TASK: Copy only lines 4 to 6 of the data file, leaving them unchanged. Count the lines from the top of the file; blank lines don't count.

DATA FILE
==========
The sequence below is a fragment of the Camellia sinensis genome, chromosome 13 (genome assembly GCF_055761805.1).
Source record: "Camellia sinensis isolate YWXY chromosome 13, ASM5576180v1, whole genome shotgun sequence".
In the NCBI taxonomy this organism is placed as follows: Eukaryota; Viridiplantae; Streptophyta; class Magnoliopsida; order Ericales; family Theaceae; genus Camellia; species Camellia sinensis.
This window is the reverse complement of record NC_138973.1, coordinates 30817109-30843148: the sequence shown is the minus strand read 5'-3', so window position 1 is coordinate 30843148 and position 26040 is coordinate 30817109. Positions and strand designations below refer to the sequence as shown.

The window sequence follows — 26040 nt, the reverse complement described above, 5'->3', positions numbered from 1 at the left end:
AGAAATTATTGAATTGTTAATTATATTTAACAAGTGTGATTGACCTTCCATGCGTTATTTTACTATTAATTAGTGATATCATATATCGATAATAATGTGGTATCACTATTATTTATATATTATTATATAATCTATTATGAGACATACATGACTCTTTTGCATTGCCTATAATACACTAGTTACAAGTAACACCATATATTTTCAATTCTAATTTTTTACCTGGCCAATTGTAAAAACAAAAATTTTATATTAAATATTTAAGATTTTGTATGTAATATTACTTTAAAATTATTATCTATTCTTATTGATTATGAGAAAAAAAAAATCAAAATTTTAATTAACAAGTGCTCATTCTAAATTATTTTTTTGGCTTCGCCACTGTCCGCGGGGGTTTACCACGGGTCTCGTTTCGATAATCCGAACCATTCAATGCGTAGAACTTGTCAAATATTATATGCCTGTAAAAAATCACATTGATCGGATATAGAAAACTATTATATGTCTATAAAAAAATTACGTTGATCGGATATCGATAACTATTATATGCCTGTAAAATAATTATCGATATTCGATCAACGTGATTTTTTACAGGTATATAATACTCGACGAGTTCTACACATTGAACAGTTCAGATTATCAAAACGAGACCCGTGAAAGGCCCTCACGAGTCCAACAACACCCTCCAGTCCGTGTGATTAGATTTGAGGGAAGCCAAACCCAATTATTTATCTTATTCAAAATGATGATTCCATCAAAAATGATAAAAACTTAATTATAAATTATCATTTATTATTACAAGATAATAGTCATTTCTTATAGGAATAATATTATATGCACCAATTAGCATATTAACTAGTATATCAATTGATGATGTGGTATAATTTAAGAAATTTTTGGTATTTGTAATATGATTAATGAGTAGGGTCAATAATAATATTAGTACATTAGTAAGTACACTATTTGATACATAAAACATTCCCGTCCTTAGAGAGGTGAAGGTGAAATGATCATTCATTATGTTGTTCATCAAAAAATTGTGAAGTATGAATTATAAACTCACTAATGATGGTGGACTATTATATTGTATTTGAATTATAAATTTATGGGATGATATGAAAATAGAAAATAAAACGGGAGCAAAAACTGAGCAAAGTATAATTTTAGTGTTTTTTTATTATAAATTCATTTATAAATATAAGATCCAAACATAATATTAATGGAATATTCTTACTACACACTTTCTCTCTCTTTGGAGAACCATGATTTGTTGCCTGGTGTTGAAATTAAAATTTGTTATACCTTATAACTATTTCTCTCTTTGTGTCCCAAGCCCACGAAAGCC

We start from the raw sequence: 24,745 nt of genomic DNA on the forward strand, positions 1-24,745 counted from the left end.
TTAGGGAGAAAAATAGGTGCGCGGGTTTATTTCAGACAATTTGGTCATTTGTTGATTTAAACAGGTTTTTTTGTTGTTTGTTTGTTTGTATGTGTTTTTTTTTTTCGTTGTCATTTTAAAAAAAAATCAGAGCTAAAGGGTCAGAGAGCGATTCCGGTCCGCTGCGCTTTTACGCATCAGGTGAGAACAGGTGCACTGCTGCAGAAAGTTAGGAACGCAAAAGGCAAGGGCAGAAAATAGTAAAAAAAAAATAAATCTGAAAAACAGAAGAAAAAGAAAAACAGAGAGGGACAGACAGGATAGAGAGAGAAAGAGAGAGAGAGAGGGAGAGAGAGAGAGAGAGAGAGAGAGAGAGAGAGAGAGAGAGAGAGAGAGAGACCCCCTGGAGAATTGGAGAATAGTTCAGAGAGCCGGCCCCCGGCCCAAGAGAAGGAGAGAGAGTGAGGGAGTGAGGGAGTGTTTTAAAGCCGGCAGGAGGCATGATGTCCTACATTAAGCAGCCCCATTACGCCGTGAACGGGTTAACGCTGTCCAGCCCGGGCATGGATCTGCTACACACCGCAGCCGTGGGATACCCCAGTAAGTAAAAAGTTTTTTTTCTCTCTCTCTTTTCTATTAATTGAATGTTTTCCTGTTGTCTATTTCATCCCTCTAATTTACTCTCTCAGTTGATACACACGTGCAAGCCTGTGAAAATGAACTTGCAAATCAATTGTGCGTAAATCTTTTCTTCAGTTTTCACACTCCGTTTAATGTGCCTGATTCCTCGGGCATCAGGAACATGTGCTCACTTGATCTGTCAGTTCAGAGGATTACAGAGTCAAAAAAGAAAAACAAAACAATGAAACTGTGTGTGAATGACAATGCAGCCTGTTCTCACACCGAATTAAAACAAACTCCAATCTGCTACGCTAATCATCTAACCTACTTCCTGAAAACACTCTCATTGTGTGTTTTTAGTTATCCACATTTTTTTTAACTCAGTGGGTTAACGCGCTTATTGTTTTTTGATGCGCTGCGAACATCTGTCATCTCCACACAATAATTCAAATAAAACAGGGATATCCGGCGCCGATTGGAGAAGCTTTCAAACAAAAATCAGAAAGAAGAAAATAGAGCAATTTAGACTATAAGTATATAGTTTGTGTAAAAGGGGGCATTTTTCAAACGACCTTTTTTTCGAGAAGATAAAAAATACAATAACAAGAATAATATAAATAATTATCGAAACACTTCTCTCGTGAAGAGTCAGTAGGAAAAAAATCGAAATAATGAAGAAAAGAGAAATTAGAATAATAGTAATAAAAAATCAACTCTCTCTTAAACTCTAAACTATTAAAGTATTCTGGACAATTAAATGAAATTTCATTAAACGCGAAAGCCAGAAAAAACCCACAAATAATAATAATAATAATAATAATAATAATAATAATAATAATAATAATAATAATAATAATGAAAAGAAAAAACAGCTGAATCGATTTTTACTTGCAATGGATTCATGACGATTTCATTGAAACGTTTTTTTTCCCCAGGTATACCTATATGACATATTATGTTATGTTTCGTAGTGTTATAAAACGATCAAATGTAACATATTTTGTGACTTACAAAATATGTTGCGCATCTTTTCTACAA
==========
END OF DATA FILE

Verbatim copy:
This window is the reverse complement of record NC_138973.1, coordinates 30817109-30843148: the sequence shown is the minus strand read 5'-3', so window position 1 is coordinate 30843148 and position 26040 is coordinate 30817109. Positions and strand designations below refer to the sequence as shown.

The window sequence follows — 26040 nt, the reverse complement described above, 5'->3', positions numbered from 1 at the left end:
AGAAATTATTGAATTGTTAATTATATTTAACAAGTGTGATTGACCTTCCATGCGTTATTTTACTATTAATTAGTGATATCATATATCGATAATAATGTGGTATCACTATTATTTATATATTATTATATAATCTATTATGAGACATACATGACTCTTTTGCATTGCCTATAATACACTAGTTACAAGTAACACCATATATTTTCAATTCTAATTTTTTACCTGGCCAATTGTAAAAACAAAAATTTTATATTAAATATTTAAGATTTTGTATGTAATATTACTTTAAAATTATTATCTATTCTTATTGATTATGAGAAAAAAAAAATCAAAATTTTAATTAACAAGTGCTCATTCTAAATTATTTTTTTGGCTTCGCCACTGTCCGCGGGGGTTTACCACGGGTCTCGTTTCGATAATCCGAACCATTCAATGCGTAGAACTTGTCAAATATTATATGCCTGTAAAAAATCACATTGATCGGATATAGAAAACTATTATATGTCTATAAAAAAATTACGTTGATCGGATATCGATAACTATTATATGCCTGTAAAATAATTATCGATATTCGATCAACGTGATTTTTTACAGGTATATAATACTCGACGAGTTCTACACATTGAACAGTTCAGATTATCAAAACGAGACCCGTGAAAGGCCCTCACGAGTCCAACAACACCCTCCAGTCCGTGTGATTAGATTTGAGGGAAGCCAAACCCAATTATTTATCTTATTCAAAATGATGATTCCATCAAAAATGATAAAAACTTAATTATAAATTATCATTTATTATTACAAGATAATAGTCATTTCTTATAGGAATAATATTATATGCACCAATTAGCATATTAACTAGTATATCAATTGATGATGTGGTATAATTTAAGAAATTTTTGGTATTTGTAATATGATTAATGAGTAGGGTCAATAATAATATTAGTACATTAGTAAGTACACTATTTGATACATAAAACATTCCCGTCCTTAGAGAGGTGAAGGTGAAATGATCATTCATTATGTTGTTCATCAAAAAATTGTGAAGTATGAATTATAAACTCACTAATGATGGTGGACTATTATATTGTATTTGAATTATAAATTTATGGGATGATATGAAAATAGAAAATAAAACGGGAGCAAAAACTGAGCAAAGTATAATTTTAGTGTTTTTTTATTATAAATTCATTTATAAATATAAGATCCAAACATAATATTAATGGAATATTCTTACTACACACTTTCTCTCTCTTTGGAGAACCATGATTTGTTGCCTGGTGTTGAAATTAAAATTTGTTATACCTTATAACTATTTCTCTCTTTGTGTCCCAAGCCCACGAAAGCC